In electing to stay out of the Blues' lineup one more game, forward Andy McDonald is using the team's schedule to his advantage.
McDonald is close to returning from a concussion that has kept him out 23 games so far, but by sitting out tonight against Colorado, he will have three more days of preparation before the Blues play Edmonton on Friday. Coming off the All-Star break, that's a combined eight days he's had to work out while missing only one game.
"First and foremost, when you come in, you want to be able to contribute," McDonald said. "Personally, I don't feel I'm at a point where I can contribute. Maybe in some areas, but I need to get some practice under my belt and still keep working on my conditioning, and get some strength back, so when I do come in, I can help."
McDonald, who had nine goals and eight assists in 25 games, went through his first full practice with the team since returning to the ice. With forward David Backes missing practice Monday after returning from the All-Star game, McDonald centered Backes' line with Alex Steen and Matt D'Agostini.
"It was a good practice," McDonald said. "I know I was able to skate last week on the road with the team, but those were just more 'morning skates.' Today, I got a little bit more accomplished with some structured stuff. I feel good."
Blues coach Davis Payne called Monday's practice for McDonald progress.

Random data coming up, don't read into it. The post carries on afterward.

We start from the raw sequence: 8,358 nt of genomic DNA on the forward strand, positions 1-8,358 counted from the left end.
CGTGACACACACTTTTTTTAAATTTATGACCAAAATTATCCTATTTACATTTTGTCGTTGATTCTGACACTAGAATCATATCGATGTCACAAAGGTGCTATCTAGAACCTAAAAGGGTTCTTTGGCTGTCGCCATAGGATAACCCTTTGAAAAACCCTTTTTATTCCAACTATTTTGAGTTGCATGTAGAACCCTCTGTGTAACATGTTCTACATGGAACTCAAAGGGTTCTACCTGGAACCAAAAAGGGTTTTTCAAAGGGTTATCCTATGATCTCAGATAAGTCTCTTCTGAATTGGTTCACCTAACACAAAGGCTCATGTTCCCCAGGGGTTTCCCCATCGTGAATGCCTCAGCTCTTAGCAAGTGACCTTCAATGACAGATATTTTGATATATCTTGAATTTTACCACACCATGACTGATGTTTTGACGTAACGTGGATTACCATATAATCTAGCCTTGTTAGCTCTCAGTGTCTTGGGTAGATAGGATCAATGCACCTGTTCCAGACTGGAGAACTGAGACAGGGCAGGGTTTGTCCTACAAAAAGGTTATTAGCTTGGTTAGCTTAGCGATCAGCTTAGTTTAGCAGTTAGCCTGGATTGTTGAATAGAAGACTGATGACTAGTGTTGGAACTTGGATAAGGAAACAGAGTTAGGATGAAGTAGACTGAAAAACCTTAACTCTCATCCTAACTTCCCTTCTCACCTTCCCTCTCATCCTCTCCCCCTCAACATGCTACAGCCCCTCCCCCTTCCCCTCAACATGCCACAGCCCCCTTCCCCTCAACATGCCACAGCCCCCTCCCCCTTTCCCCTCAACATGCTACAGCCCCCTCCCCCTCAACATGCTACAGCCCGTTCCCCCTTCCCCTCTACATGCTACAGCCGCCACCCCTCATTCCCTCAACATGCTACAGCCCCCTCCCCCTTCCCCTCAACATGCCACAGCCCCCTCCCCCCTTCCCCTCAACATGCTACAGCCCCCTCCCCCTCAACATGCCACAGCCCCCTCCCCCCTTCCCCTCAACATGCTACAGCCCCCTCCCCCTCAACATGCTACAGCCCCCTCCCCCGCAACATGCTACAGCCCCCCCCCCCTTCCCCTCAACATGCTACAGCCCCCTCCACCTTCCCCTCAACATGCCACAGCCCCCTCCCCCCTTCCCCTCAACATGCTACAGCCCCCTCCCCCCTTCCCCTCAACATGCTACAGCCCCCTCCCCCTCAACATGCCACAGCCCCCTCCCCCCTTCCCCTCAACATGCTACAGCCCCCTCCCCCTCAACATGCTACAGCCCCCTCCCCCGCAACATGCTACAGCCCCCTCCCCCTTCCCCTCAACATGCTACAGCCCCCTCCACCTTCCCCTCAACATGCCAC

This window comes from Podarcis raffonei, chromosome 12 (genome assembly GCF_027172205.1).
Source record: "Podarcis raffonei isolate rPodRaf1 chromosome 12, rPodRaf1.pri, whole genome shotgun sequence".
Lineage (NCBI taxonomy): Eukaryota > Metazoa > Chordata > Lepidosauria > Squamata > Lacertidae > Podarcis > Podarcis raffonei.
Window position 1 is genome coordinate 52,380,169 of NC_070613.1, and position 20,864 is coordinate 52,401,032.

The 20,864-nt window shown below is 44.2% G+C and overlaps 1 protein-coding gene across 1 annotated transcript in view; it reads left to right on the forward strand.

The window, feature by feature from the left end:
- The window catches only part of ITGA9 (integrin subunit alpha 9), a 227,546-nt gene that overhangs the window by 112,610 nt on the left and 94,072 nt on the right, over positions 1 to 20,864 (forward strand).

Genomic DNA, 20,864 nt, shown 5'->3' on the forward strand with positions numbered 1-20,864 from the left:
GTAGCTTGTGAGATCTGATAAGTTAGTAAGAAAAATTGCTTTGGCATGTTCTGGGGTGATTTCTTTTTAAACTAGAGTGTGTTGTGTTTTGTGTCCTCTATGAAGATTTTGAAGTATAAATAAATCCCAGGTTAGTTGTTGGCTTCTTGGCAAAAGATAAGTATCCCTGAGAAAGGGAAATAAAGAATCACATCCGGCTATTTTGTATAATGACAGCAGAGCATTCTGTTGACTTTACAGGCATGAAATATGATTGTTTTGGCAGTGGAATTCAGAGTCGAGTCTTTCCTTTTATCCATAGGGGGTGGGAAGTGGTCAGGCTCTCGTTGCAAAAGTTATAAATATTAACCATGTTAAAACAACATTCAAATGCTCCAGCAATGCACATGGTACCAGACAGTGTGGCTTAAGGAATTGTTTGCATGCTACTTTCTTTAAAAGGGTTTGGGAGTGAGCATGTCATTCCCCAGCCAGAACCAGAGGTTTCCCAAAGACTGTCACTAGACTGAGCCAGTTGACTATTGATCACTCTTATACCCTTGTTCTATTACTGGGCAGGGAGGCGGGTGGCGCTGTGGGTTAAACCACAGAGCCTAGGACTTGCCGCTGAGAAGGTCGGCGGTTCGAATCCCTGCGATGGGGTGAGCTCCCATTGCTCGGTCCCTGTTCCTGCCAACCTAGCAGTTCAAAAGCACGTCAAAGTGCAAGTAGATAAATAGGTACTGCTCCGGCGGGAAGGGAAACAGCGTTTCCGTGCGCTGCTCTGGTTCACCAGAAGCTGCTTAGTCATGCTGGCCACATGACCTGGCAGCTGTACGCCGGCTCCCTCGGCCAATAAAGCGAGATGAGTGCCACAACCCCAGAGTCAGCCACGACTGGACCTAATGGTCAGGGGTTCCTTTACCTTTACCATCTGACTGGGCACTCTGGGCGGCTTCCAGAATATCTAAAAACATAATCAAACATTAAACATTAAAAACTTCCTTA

"It's taking each step and making sure that the body responds positively, and it's done that," Payne said. "Today was another full day for him, another good day for him. We consider that progress. We'll see how that lines up for (Tuesday) and on through the week."
McDonald said that preparing himself to play again after missing two months with a concussion is more difficult than offseason training.
"Training camp, you've been working out all summer, doing your off-ice stuff," he said. "This, you go from six or seven weeks of being completely inactive to trying to get in shape again. So it's been a little bit difficult in that regard."
McDonald insisted that when he returns to the lineup, he wouldn't be worried about the chance of another concussion.
"Unfortunately, I've been through it before and if it happens, it happens," he said. "I think it was seven years since my last one, so I'm not worried about it. You just have to get yourself ready to play and do all the things you normally do and not hold back."
He is continuing to wear the M11 helmet, a project set forth by NHLer Mark Messier to help reduce the impact of head collisions.
"It's supposed to have a little bit more padding to it," McDonald said. "Everything they're telling me is that it's supposed to help, so we'll give it a try and see how it goes."
JOHNSON LOSES TEETH
Blues defenseman Erik Johnson left practice early Monday after being hit in the mouth by a deflected puck on a power-play drill.
"We had to dig a few teeth off the ice and get some repairs," Payne said. "These things have a lot of differing degrees of severity here. We know he's lost a few teeth. He's getting assessed here and we don't know the exact extent of it."
Johnson wasn't the only one hit in the face by a puck in Monday's practice. Payne took a puck off the left side of his jaw and had some swelling.
The Blues recalled forward Philip McRae and defenseman Nikita Nikitin from Peoria on Monday after sending the two players to the Rivermen last week. The team also re-assigned forward Stefan Della Rovere to Peoria.